This is Part 3/18 in the series “How to Build an Innovative New Product or Company” on the topic of over-investing in the “4 Steps to Develop a Strategy”
I was introduced to a medical device company recently. They have created a product that allows you to do blood analysis faster and simpler than any other product out there. The product is a piece of paper that has six testing areas on it, each of which can test for something different. It’s relatively cheap to make, can be easily carried “in the field”, and is disposable. They’re starting to think about how to sell and market it. Sounds like a winner, right? Perhaps, but what’s incredible to me is how commonplace this type of company is. They have a technology that, to the founders, is self-evident as a game changer. They just haven’t figured out yet whose game it’s going to change.
A company like this has a product and a unique technical insight. But they don’t yet have a strategy. Who is their customer? What is their need? Why can’t two kids in a dorm room build this product?
There’s nothing wrong with starting a company this way.
A great strategy and path to market may well exist. But things go don’t go well when you start with a technical insight and proceed forward, without pausing to do the hard work of developing a strategy.
For this company, they could now begin to enumerate all of the potential customers and their needs. For example, they could go and talk to hospital labs. What are their main needs? How big of an opportunity can be unlocked by the product? The potential buyers might say, “well, your product is as good as our $50,000 analysis equipment, but we’ve already bought it so a cheaper option won’t save us anything until we need to replace it”.
They could talk to EMTs and mobile labs. How much faster or cheaper would their test be than what potential customers currently use? How much value do they unlock by providing faster or cheaper results? Do EMTs wait to do any blood testing until the patient is stabilized in an ambulance and have no need for faster results?
In short, the story I see so often is a group of technically-oriented founders pushing headlong into a product without knowing who is going to be the first customer segment to use it, why they’re going to use it, and how badly that customer needs the solution.
Many product ideas have a customer identified… but not a fact-based understanding of their most urgent pain points and the under-leveraged root causes
Mistakes I’ve made … story #1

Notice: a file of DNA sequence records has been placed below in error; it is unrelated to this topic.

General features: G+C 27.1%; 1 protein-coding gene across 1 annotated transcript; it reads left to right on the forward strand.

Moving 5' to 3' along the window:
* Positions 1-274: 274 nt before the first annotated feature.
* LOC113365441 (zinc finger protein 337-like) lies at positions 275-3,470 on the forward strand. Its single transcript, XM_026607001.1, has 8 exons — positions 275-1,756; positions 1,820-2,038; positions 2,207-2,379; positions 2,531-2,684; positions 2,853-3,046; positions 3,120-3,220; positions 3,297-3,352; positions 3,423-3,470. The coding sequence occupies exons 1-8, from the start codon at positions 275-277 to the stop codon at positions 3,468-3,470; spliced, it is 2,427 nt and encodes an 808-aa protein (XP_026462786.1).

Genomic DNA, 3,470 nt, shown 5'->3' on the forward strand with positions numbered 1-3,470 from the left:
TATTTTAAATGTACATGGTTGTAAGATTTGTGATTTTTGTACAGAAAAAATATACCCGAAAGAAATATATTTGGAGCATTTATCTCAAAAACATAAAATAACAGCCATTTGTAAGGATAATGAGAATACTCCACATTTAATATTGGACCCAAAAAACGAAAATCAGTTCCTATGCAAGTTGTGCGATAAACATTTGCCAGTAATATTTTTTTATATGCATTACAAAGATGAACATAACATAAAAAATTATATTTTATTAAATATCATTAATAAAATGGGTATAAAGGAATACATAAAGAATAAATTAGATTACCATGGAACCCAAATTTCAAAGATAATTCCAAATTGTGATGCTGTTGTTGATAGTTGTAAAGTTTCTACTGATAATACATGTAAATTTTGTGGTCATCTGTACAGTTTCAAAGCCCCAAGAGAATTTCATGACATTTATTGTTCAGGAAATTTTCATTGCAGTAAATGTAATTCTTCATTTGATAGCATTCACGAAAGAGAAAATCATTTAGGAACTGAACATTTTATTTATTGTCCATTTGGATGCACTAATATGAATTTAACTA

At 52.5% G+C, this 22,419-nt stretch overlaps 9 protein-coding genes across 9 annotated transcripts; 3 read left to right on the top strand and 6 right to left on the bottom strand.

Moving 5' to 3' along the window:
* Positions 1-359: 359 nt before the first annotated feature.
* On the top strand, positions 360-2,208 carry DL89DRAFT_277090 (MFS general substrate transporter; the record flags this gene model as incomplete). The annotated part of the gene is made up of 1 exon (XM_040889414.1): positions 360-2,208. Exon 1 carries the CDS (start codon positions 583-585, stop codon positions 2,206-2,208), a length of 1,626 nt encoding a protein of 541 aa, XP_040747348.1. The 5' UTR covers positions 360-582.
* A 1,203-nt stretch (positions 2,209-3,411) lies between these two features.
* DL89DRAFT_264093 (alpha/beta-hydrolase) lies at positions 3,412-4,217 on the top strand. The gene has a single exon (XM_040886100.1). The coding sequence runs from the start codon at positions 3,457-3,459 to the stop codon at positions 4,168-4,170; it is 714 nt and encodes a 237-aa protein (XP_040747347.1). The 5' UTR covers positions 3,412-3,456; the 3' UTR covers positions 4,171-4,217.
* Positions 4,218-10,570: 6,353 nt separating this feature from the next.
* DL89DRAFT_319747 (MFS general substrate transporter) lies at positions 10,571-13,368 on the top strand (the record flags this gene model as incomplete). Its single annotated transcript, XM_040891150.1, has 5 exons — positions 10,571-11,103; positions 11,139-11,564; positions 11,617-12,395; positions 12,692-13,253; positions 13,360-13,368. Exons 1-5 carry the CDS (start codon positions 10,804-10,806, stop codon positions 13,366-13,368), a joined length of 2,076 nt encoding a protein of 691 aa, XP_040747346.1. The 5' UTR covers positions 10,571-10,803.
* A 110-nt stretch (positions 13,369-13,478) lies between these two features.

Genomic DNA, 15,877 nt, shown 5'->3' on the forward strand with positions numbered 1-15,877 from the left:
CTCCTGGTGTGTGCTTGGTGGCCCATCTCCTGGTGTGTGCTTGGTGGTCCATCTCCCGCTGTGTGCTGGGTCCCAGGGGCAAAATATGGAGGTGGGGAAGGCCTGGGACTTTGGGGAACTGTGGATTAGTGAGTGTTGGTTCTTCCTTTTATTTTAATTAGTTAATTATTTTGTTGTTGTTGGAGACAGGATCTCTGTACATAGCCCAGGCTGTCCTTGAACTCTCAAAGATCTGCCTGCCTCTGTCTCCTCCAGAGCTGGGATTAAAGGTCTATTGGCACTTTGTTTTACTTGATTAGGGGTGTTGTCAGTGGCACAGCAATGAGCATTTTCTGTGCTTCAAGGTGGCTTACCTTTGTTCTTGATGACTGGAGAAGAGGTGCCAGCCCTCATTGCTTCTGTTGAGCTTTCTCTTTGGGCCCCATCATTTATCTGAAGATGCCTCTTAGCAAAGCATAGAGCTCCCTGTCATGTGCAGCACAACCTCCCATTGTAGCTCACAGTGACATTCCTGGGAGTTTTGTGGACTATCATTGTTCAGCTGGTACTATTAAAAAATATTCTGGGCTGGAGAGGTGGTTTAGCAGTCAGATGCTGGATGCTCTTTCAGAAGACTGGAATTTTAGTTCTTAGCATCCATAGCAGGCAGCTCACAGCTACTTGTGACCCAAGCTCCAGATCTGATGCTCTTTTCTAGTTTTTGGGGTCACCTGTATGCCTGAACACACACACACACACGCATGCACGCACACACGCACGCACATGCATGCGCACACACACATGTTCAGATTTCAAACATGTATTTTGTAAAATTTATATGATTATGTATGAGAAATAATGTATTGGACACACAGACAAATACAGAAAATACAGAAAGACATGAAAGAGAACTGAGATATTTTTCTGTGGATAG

A couple of years ago, I had a need in my job. As a strategy leader in a prior company, I was looking for companies that were potential competitors or acquisition targets for us. I had found a few, largely in an ad hoc way, as colleagues pointed them out to us. How could I find others?
I inferred that M&A leaders in large companies and venture capital firms must have the same challenges. And I saw an opportunity to build a unique analytics solution. I built a tool that web-scraped the websites of over a million corporate websites and compared the terms that they used to speak about themselves. The site was called LogoSleuth. I’ve since taken it down, but at the time, you could go to it, search for a company URL (such as your own) and it would report back to you the other corporate websites that used similar wording about themselves as the one you were searching for.
It was a nice piece of technology. And I had a type of customer who could be a buyer: those who were in a similar role as I was. But I hadn’t spoken to them. I hadn’t gone through the hard work of determining who they were and where they worked. I hadn’t talked to them about their largest, table-pounding challenges. And I hadn’t then investigated the causes and current solutions to those challenges. If I had, I would have discovered that the need I had was a bit unique; that for those who faced it regularly, there were other tools. And overall, it wasn’t one of their top three needs.
Would it have been better to find out what those top three needs were and try to build a unique solution to them, even if the solution was a bit less perfect than the “solution” I had created? Yes … there’s no question. But sometimes you need to learn your own lessons yourself.
Mistakes I’ve made … story #2
About ten years ago, I led product development for an analytics startup. We had great technology that could identify areas of cost reduction opportunity and revenue growth opportunity for hospitals. The products were quite good—but we had about a dozen of these products. Our sales team had a tough time selling the individual components (they were too niche to get executives’ attention) and so our sales team embarked on a process of bundling products to create a complete solution that was defined entirely in terms of a buyer’s need. It was successful but painful. There’s nothing wrong with going through the “4 Steps to Develop a Strategy” backwards (start with a technology and areas of competitive advantage and look for buyers who are best served by the product) but doing so after we had launched and scaled up a sales team was a misstep.
Sure, strategy should be an organic, evolving construct inside of a company, but having a strategy in advance that meets the criteria of the four steps (even if it’s not quite right) really helps with the journey later on.
I included this (the importance of having a strategy based on customer need) as step #3 in a series on the process of developing a company or product for all of the above reasons.
If you don’t have a strategy yet, you might find the articles I’ve written on creating one (referenced below) helpful.